White House officials were in Hartford Tuesday to announce expanded efforts to treat parents struggling with substance abuse while attempting to keep children in their homes.
Office of National Drug Control Policy Director Michael Botticelli joined state leaders to launch the Connecticut Family Stability Pay for Success Project. The program will provide in-home treatment for parents at risk of losing their children. Connecticut runs a similar initiative for families with children 3 and younger.
“Half the children who cannot stay safely at home come from homes impacted by substance abuse,” said Connecticut’s Department of Children and Families Commissioner Joette Katz. “I have 4,000 children for whom I am the statutory parent or custodian, so do the math.”
The program calls for $12.5 million in private funding to be paid back if goals are met. By addressing households with children as old as 6, Connecticut expects 500 new families to be served over the next four years. Family-based recovery teams of two clinicians and one support worker would visit homes three times a week for the first 6 months. Treatment is tailored to each family after that. Commissioner Katz says the team can be engaged with a family for up to 18 months.
“It also provides therapy specifically to enhance the parent-child bond and that of course then strengthens the motivation for parents to complete their treatment and successfully achieve recovery, which is really what we’re looking for,” said Katz.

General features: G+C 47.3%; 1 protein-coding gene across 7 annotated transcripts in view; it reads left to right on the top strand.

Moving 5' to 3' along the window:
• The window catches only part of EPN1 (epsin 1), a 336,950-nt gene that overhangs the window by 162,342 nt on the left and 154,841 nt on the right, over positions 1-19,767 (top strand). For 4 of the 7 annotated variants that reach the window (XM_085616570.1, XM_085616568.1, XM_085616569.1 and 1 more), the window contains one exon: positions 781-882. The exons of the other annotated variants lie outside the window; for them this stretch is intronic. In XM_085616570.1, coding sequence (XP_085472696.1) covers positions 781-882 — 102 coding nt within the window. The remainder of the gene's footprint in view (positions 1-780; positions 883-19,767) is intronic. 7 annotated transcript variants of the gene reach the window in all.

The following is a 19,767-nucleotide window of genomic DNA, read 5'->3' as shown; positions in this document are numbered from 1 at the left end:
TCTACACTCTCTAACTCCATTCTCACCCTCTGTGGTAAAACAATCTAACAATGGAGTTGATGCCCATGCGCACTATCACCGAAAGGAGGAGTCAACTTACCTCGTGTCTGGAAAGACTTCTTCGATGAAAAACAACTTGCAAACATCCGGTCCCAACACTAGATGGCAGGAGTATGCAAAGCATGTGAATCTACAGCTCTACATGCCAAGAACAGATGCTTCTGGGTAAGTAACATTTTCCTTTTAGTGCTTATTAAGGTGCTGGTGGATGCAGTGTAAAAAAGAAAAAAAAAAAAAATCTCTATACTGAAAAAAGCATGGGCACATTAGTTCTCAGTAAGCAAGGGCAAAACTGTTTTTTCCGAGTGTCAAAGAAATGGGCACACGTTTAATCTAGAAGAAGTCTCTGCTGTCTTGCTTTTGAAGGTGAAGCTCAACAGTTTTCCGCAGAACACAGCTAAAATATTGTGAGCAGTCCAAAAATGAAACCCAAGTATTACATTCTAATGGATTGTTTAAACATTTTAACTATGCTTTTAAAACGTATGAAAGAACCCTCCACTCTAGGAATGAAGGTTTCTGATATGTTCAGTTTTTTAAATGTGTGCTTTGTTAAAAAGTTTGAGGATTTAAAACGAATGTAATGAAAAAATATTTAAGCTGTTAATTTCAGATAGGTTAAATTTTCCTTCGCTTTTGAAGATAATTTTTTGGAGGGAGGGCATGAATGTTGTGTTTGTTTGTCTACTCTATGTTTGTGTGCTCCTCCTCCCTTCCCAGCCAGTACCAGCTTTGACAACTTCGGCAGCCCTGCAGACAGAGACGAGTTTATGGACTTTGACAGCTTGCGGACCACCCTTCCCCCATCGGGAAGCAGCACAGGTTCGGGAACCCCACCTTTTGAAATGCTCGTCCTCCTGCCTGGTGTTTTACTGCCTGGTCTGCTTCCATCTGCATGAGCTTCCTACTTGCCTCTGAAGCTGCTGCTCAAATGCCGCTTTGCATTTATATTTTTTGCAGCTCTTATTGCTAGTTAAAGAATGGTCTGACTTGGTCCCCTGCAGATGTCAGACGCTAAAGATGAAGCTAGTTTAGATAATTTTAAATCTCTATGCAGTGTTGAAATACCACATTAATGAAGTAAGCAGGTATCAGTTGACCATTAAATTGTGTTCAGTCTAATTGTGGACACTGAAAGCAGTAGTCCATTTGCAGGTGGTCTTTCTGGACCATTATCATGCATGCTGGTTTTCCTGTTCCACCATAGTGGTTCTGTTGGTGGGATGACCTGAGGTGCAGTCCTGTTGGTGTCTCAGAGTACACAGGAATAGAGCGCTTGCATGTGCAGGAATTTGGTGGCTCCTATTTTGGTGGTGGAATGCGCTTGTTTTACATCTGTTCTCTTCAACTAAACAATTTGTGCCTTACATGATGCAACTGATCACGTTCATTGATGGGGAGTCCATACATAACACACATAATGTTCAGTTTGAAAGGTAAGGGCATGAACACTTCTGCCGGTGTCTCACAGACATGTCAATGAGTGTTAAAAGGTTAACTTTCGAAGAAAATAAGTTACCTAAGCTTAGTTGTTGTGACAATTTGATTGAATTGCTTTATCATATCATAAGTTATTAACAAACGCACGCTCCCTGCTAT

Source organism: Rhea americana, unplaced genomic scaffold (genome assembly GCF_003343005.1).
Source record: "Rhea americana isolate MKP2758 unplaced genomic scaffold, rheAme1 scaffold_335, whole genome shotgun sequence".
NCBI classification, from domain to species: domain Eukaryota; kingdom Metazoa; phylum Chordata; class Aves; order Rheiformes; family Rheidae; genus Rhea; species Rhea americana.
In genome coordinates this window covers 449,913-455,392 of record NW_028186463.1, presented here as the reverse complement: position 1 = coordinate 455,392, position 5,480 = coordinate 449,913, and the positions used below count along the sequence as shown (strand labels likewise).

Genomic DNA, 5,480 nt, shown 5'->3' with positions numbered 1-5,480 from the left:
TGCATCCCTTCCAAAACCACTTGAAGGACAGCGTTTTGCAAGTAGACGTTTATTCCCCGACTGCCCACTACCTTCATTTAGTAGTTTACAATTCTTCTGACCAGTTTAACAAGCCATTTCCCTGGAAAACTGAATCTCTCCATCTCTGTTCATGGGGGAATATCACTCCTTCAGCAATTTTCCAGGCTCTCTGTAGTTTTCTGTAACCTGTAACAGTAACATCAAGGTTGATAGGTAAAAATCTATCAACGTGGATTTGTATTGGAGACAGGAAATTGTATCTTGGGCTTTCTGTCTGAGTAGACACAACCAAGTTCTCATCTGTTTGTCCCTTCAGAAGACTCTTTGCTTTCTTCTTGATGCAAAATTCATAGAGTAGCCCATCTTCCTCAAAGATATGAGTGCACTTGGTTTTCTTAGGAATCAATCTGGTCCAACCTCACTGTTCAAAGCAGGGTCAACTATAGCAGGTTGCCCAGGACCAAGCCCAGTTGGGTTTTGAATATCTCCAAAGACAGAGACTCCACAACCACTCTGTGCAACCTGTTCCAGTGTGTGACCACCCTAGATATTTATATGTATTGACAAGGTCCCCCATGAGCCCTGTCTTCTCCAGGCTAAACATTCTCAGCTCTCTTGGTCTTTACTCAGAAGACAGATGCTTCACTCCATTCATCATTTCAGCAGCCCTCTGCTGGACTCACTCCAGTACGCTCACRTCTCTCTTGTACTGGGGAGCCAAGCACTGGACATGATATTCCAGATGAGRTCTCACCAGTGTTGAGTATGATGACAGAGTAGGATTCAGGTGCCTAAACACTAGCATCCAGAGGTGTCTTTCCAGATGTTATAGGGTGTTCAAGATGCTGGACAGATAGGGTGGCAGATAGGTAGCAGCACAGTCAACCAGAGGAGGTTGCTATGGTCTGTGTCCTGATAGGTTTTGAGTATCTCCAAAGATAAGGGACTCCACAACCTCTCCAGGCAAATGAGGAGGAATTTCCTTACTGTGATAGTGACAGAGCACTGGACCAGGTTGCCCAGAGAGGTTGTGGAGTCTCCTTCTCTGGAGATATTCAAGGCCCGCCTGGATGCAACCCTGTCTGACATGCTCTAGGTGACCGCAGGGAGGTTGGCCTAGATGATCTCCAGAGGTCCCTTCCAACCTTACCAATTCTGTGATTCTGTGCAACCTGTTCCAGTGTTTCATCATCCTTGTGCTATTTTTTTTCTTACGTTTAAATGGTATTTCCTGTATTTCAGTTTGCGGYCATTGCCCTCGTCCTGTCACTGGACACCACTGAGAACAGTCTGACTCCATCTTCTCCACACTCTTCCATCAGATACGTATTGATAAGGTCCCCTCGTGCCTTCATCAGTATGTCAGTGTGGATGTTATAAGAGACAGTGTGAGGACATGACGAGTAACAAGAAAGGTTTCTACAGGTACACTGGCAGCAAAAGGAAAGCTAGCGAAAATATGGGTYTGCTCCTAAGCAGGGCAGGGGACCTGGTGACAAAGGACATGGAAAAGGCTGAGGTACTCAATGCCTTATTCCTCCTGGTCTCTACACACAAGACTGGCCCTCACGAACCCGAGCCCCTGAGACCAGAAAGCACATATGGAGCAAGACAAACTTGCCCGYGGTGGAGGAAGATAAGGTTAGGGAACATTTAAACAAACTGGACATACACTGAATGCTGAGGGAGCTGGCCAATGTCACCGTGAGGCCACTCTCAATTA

Governor Dannel Malloy says the model, provided by the Yale Child Study Center, produces successful outcomes 40 percent more often than sending people to treatment or step programs. Director Botticelli says innovative solutions are needed to combat substance use, an issue that has impacted multiple sectors of the population around the country.
“President Obama has made clear that addressing this opioid epidemic is a priority for his administration,” Botticelli said. “That’s reflected in the work he’s done throughout his presidency and in the new budget he released last Tuesday which includes $1.1 billion in new funding for treatment to help people with substance use disorders access treatment, complete treatment and sustain long-term recovery.”
Connecticut Senator Richard Blumenthal says 129 people die from opioid overdose in the U.S. every day. Therefore, the Democrat says, the matter should be addressed like a natural disaster would.
“I am a strong supporter of the $1.1 billion that the president has proposed in his budget,” Blumenthal said. “But it’s a budget. It’s a proposal. It’s not money in hand. We need an emergency supplemental now. Six hundred million dollars, that I am co-sponsoring, I’m asking the Appropriations Committee to approve it right away just as they would an emergency appropriation for a storm, hurricane, tornado or earthquake.”
In 2015, there were 415 heroin-related deaths in Connecticut, according to statistics recently released by the state’s chief medical examiner. In 2014, that number was 327. Overall 723 people died from heroin, cocaine or other drugs last year.